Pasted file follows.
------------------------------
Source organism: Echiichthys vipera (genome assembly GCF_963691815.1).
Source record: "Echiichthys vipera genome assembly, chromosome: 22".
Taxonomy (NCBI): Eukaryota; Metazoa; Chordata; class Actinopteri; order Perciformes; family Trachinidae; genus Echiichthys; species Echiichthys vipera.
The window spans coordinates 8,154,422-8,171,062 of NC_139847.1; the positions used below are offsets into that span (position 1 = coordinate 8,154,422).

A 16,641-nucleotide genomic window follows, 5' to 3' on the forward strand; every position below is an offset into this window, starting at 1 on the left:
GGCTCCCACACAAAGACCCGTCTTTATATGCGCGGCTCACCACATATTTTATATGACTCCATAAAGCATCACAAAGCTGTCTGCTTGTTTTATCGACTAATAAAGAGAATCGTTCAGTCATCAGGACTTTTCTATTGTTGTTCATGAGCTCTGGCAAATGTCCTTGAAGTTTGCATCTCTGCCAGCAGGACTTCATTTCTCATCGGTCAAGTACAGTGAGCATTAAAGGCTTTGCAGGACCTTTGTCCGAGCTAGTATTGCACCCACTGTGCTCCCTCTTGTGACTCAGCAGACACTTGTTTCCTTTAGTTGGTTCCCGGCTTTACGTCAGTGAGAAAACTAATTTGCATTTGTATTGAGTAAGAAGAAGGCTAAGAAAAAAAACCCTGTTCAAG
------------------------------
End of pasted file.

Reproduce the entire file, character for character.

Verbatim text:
Source organism: Echiichthys vipera (genome assembly GCF_963691815.1).
Source record: "Echiichthys vipera genome assembly, chromosome: 22".
Taxonomy (NCBI): Eukaryota; Metazoa; Chordata; class Actinopteri; order Perciformes; family Trachinidae; genus Echiichthys; species Echiichthys vipera.
The window spans coordinates 8,154,422-8,171,062 of NC_139847.1; the positions used below are offsets into that span (position 1 = coordinate 8,154,422).

A 16,641-nucleotide genomic window follows, 5' to 3' on the forward strand; every position below is an offset into this window, starting at 1 on the left:
GGCTCCCACACAAAGACCCGTCTTTATATGCGCGGCTCACCACATATTTTATATGACTCCATAAAGCATCACAAAGCTGTCTGCTTGTTTTATCGACTAATAAAGAGAATCGTTCAGTCATCAGGACTTTTCTATTGTTGTTCATGAGCTCTGGCAAATGTCCTTGAAGTTTGCATCTCTGCCAGCAGGACTTCATTTCTCATCGGTCAAGTACAGTGAGCATTAAAGGCTTTGCAGGACCTTTGTCCGAGCTAGTATTGCACCCACTGTGCTCCCTCTTGTGACTCAGCAGACACTTGTTTCCTTTAGTTGGTTCCCGGCTTTACGTCAGTGAGAAAACTAATTTGCATTTGTATTGAGTAAGAAGAAGGCTAAGAAAAAAAACCCTGTTCAAG